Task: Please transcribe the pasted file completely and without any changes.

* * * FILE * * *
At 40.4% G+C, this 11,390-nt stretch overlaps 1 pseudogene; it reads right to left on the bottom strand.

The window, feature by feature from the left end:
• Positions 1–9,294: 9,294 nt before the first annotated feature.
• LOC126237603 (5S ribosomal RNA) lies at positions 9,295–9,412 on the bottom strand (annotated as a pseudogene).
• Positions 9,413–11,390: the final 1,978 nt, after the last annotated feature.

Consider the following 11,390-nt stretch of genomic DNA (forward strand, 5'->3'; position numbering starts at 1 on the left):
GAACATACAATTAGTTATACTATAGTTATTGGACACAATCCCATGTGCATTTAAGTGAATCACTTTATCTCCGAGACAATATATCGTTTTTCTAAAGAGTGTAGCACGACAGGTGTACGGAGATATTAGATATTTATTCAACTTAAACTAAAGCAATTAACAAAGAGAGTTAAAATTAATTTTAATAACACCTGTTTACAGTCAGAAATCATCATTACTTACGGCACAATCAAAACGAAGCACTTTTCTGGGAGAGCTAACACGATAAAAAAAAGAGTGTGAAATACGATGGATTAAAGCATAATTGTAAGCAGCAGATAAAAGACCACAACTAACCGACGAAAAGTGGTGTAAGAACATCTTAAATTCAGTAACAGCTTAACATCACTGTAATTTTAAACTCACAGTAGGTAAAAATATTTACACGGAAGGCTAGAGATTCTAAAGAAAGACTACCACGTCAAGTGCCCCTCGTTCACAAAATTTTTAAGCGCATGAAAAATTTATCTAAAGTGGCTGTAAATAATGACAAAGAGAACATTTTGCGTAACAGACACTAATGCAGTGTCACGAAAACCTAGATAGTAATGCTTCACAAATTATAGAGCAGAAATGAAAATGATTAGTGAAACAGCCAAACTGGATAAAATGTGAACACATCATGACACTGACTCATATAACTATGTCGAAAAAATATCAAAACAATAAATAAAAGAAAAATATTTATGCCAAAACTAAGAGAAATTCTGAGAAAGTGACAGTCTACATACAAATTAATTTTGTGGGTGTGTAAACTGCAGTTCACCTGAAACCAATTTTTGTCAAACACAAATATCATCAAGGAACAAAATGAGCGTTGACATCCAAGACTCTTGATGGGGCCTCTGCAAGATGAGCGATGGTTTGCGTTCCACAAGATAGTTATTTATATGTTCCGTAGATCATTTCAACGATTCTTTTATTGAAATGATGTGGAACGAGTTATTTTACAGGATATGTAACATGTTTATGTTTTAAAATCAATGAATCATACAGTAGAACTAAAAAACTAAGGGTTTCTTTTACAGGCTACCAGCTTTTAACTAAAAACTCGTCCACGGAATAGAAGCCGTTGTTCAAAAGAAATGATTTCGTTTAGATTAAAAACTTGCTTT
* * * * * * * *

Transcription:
At 40.4% G+C, this 11,390-nt stretch overlaps 1 pseudogene; it reads right to left on the bottom strand.

The window, feature by feature from the left end:
• Positions 1–9,294: 9,294 nt before the first annotated feature.
• LOC126237603 (5S ribosomal RNA) lies at positions 9,295–9,412 on the bottom strand (annotated as a pseudogene).
• Positions 9,413–11,390: the final 1,978 nt, after the last annotated feature.

Consider the following 11,390-nt stretch of genomic DNA (forward strand, 5'->3'; position numbering starts at 1 on the left):
GAACATACAATTAGTTATACTATAGTTATTGGACACAATCCCATGTGCATTTAAGTGAATCACTTTATCTCCGAGACAATATATCGTTTTTCTAAAGAGTGTAGCACGACAGGTGTACGGAGATATTAGATATTTATTCAACTTAAACTAAAGCAATTAACAAAGAGAGTTAAAATTAATTTTAATAACACCTGTTTACAGTCAGAAATCATCATTACTTACGGCACAATCAAAACGAAGCACTTTTCTGGGAGAGCTAACACGATAAAAAAAAGAGTGTGAAATACGATGGATTAAAGCATAATTGTAAGCAGCAGATAAAAGACCACAACTAACCGACGAAAAGTGGTGTAAGAACATCTTAAATTCAGTAACAGCTTAACATCACTGTAATTTTAAACTCACAGTAGGTAAAAATATTTACACGGAAGGCTAGAGATTCTAAAGAAAGACTACCACGTCAAGTGCCCCTCGTTCACAAAATTTTTAAGCGCATGAAAAATTTATCTAAAGTGGCTGTAAATAATGACAAAGAGAACATTTTGCGTAACAGACACTAATGCAGTGTCACGAAAACCTAGATAGTAATGCTTCACAAATTATAGAGCAGAAATGAAAATGATTAGTGAAACAGCCAAACTGGATAAAATGTGAACACATCATGACACTGACTCATATAACTATGTCGAAAAAATATCAAAACAATAAATAAAAGAAAAATATTTATGCCAAAACTAAGAGAAATTCTGAGAAAGTGACAGTCTACATACAAATTAATTTTGTGGGTGTGTAAACTGCAGTTCACCTGAAACCAATTTTTGTCAAACACAAATATCATCAAGGAACAAAATGAGCGTTGACATCCAAGACTCTTGATGGGGCCTCTGCAAGATGAGCGATGGTTTGCGTTCCACAAGATAGTTATTTATATGTTCCGTAGATCATTTCAACGATTCTTTTATTGAAATGATGTGGAACGAGTTATTTTACAGGATATGTAACATGTTTATGTTTTAAAATCAATGAATCATACAGTAGAACTAAAAAACTAAGGGTTTCTTTTACAGGCTACCAGCTTTTAACTAAAAACTCGTCCACGGAATAGAAGCCGTTGTTCAAAAGAAATGATTTCGTTTAGATTAAAAACTTGCTTT